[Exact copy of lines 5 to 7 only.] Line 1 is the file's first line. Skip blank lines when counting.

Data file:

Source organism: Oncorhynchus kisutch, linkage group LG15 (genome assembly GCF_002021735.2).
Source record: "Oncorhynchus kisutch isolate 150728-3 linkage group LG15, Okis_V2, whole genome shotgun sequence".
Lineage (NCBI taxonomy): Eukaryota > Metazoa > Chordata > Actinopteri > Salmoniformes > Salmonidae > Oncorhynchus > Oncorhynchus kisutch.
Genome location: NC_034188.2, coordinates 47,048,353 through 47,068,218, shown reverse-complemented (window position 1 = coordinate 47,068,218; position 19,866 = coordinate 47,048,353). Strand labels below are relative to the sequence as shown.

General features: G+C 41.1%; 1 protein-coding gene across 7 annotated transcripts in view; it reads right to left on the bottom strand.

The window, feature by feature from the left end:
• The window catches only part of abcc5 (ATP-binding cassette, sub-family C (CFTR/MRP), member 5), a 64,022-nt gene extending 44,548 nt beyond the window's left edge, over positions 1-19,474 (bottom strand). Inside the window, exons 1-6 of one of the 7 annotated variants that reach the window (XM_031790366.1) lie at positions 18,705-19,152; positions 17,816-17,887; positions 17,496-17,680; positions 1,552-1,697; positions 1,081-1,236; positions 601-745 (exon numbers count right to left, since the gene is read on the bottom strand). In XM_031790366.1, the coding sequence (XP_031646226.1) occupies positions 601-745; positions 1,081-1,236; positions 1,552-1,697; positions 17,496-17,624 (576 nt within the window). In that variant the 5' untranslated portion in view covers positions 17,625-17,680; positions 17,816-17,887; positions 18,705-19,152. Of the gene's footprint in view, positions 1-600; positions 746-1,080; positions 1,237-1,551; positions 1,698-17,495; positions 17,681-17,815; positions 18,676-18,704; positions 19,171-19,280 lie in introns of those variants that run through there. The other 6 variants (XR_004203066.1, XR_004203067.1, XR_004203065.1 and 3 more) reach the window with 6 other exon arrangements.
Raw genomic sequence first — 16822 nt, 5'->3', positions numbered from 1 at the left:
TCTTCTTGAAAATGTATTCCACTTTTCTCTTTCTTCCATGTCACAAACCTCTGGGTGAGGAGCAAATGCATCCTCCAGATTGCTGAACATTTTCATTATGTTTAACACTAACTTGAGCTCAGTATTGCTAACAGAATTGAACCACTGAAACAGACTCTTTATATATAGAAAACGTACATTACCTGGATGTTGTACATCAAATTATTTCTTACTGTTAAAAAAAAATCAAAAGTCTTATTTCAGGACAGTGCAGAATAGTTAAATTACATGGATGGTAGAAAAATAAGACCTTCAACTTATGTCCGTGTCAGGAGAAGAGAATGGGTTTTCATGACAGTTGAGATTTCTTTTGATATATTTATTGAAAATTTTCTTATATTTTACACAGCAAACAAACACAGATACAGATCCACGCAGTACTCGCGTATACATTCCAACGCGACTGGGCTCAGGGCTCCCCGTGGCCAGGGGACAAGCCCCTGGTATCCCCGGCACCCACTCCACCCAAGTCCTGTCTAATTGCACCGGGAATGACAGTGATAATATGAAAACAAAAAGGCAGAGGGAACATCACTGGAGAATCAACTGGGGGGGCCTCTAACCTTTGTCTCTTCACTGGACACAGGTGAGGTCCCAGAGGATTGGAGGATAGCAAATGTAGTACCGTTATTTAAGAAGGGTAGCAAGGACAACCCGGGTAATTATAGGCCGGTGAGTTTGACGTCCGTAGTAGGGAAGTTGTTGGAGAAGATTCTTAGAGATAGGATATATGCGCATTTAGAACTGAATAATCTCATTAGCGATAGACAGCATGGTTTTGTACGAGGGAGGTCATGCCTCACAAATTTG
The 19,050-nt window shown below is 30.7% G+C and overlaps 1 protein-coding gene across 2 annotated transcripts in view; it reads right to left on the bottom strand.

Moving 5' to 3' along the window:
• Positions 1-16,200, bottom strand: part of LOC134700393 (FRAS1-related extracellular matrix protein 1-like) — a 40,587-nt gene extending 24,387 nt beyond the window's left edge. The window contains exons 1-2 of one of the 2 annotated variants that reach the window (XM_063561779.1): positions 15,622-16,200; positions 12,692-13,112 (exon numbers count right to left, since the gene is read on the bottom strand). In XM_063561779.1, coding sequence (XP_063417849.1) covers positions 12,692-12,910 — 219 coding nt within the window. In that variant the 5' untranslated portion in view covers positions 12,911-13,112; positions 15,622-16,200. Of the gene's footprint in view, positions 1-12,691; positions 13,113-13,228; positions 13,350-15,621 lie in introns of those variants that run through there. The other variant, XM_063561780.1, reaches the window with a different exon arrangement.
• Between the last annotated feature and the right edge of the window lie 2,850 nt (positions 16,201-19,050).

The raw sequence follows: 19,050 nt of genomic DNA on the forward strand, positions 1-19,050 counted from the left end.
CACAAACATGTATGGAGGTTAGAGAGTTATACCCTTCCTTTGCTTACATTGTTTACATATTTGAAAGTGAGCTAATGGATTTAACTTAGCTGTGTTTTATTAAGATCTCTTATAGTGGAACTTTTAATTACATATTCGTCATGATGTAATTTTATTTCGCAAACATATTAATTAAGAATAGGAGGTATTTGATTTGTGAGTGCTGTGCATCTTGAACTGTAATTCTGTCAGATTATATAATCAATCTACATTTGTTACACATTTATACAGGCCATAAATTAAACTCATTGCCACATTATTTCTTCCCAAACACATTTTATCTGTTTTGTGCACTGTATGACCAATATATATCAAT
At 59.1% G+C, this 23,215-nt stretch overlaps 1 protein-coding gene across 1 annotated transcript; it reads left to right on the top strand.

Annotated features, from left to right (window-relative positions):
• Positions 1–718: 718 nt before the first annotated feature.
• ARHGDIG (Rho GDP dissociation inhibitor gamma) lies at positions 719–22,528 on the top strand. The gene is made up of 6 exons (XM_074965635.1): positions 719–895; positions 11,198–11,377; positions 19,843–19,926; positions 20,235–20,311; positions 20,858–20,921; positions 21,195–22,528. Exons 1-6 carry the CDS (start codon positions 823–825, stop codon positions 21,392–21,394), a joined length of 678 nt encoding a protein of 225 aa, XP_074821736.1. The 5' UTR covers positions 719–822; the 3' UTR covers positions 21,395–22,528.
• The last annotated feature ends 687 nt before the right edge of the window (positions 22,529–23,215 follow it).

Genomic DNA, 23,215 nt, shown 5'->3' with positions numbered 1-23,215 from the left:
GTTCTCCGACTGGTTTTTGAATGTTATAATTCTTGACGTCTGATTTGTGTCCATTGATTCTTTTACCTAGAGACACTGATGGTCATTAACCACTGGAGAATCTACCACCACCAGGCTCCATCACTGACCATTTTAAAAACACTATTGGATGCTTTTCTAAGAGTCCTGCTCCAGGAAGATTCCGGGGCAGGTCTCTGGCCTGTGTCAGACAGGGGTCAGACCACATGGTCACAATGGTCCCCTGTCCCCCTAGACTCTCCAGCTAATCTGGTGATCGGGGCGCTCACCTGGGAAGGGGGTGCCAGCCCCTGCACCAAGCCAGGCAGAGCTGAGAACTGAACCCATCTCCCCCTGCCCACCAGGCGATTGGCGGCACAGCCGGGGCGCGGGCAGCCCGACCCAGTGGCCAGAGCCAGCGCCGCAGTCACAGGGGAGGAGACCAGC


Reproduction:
General features: G+C 41.1%; 1 protein-coding gene across 7 annotated transcripts in view; it reads right to left on the bottom strand.

The window, feature by feature from the left end:
• The window catches only part of abcc5 (ATP-binding cassette, sub-family C (CFTR/MRP), member 5), a 64,022-nt gene extending 44,548 nt beyond the window's left edge, over positions 1-19,474 (bottom strand). Inside the window, exons 1-6 of one of the 7 annotated variants that reach the window (XM_031790366.1) lie at positions 18,705-19,152; positions 17,816-17,887; positions 17,496-17,680; positions 1,552-1,697; positions 1,081-1,236; positions 601-745 (exon numbers count right to left, since the gene is read on the bottom strand). In XM_031790366.1, the coding sequence (XP_031646226.1) occupies positions 601-745; positions 1,081-1,236; positions 1,552-1,697; positions 17,496-17,624 (576 nt within the window). In that variant the 5' untranslated portion in view covers positions 17,625-17,680; positions 17,816-17,887; positions 18,705-19,152. Of the gene's footprint in view, positions 1-600; positions 746-1,080; positions 1,237-1,551; positions 1,698-17,495; positions 17,681-17,815; positions 18,676-18,704; positions 19,171-19,280 lie in introns of those variants that run through there. The other 6 variants (XR_004203066.1, XR_004203067.1, XR_004203065.1 and 3 more) reach the window with 6 other exon arrangements.